In this session, users will learn how to access the supercomputers in the HPAC platform from Jupyter notebooks in the HBP Collaboratory. The session covers the basics of the REST APIs that allow for discovering the available supercomputers, learning about access rights, creating and submitting simple jobs and parallel jobs, listing files and uploading/downloading data. Users will learn how to create and run workflows, in which the applications run on systems at different sites, and how to deploy their own application or service and make it available to HBP researchers.
Users without an HPC allocation will be provided with test accounts.

Bernd Schuller (JSC) + Cristian Morales and Jorge Rodríguez (BSC)
13:15h - 14:15h Lunch break
14:15h - 15:15h Transferring large data between sites

Perform large data transfer within the HPB HPAC Platform using the UFTP Protocol.

To give users the ability to move datasets between the sites that are part of the HPAC Platform, a transfer service based on UNICORE File Transfer Protocol (UFTP) was deployed and configured.
UFTP is a high-performance data transfer library based on FTP, fully integrated with the UNICORE authentication mechanisms and accessible via UNICORE Rest API and different UNICORE clients.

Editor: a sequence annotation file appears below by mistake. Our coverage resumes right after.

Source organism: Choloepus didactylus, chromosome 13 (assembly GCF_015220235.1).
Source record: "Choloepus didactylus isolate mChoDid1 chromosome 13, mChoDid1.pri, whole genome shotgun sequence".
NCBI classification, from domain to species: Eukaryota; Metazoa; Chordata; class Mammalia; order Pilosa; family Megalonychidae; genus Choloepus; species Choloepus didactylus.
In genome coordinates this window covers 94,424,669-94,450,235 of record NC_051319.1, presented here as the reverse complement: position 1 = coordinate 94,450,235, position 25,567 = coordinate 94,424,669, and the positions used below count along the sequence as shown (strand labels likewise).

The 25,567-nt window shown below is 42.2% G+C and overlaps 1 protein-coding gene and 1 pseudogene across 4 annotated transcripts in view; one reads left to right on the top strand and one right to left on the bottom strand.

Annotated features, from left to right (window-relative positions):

During the session, users will learn how to transfer large data between the HPAC sites via both the Collaboratory and the UNICORE Commandline Client

Cristiano Padrin and Michele Carpené (CINECA)
15:15h - 17:15h

Simulator NEST

NEST is a simulator for spiking neural network models that focuses on the dynamics, size and structure of neural systems rather than on the
exact morphology of individual neurons. NEST runs on laptops, university clusters and supercomputers. We will present a hands-on
introduction to the construction, simulation and display of such networks using "PyNEST", NEST's python front-end.

Alex Peyser and Jochen Eppler (JSC)
17:15h Adjourn

December, 12th

Time slot Topic Instructor
9:00h - 11:00h

Simulator Arbor

Arbor is a performance portable library for simulation of large networks of multi-compartment neurons on high-performance computing systems. We will introduce Arbor and show recent results of performance benchmarks. Hands-on-training in using Arbor's python front-end will
focus on how to easily use Arbor's library for building, running and analyzing a simulation.

Alex Peyser and Anne Küsters (JSC)
11:00h -11:30h Coffee break
11:30 - 13:30h Visualization Tools for Neural Network Simulations

Interactive visual analysis tools become more and more an integral part of various data analysis processes in Neuroscience. These tools are used for the exploration of small, medium or large data sets, to make neuroscientific phenomena visible for teaching and education, or for communication purposes in regard of presenting research results to the scientific community in form of publications or to the public. This session will present a broad overview of what visualizations is capable of, how visualization can be used and how the right tool can be found for a specific research question. By means of a case study, we will present the potential of web-based visualization tools and their potential use for the analysis of NEST data.

Benjamin Weyers (RWTH)
13:30h End Of Course